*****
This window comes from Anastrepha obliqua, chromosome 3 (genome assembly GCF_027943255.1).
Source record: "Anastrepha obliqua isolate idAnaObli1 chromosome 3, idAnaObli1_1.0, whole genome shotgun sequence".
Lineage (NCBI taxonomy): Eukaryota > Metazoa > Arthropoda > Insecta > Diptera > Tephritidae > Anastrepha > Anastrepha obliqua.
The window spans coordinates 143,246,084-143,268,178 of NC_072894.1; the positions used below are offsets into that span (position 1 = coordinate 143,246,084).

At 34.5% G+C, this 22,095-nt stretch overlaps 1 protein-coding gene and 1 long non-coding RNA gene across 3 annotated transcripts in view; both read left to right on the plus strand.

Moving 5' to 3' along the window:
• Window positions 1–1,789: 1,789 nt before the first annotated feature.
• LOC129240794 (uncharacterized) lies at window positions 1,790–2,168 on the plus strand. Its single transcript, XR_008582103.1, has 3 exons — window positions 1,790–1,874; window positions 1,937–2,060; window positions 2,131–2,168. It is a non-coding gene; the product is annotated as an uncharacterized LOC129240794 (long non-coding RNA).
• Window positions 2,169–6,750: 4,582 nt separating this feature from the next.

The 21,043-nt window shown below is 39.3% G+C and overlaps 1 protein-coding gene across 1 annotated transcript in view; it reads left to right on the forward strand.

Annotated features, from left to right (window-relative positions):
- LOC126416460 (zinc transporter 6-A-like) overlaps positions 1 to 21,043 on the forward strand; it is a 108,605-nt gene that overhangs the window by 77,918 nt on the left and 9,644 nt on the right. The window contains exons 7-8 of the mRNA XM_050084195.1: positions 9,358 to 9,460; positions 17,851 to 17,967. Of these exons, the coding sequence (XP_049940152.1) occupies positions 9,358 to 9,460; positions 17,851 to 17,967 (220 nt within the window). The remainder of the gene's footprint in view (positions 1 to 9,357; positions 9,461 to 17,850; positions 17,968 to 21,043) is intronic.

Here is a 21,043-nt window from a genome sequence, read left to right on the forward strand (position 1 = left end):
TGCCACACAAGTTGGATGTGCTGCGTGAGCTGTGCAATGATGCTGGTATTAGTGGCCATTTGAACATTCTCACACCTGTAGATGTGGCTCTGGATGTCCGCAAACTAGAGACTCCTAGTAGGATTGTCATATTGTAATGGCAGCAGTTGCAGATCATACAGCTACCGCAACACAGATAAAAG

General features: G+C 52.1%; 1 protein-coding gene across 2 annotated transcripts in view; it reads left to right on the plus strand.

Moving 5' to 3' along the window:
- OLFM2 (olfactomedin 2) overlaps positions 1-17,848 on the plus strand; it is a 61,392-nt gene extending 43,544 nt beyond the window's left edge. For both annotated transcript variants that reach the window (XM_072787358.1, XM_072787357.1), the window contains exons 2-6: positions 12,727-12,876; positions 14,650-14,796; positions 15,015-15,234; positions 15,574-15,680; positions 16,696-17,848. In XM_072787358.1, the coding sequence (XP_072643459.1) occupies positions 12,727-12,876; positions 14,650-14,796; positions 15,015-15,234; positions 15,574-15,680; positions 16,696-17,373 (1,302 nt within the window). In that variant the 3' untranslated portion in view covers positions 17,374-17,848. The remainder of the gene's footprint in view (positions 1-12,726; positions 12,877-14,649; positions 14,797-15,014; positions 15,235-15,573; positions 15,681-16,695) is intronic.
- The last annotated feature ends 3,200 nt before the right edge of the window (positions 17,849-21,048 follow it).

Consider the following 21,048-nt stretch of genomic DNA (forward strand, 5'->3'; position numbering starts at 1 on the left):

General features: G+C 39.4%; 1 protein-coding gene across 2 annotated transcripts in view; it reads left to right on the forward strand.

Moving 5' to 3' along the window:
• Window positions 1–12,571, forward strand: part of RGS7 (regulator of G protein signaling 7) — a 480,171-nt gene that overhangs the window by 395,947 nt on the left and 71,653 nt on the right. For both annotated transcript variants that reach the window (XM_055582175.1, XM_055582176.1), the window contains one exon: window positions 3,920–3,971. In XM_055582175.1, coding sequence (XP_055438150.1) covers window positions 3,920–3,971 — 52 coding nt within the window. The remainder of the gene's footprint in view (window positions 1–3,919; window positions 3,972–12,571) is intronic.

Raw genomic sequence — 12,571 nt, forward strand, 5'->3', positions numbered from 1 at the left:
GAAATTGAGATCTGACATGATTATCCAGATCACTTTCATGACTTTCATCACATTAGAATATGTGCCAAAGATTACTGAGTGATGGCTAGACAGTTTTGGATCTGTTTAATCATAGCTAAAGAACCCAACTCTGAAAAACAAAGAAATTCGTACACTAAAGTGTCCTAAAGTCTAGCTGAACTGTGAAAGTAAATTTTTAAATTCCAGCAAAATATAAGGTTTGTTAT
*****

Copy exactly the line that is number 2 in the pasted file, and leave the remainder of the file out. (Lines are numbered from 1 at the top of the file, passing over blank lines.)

Source record: "Anastrepha obliqua isolate idAnaObli1 chromosome 3, idAnaObli1_1.0, whole genome shotgun sequence".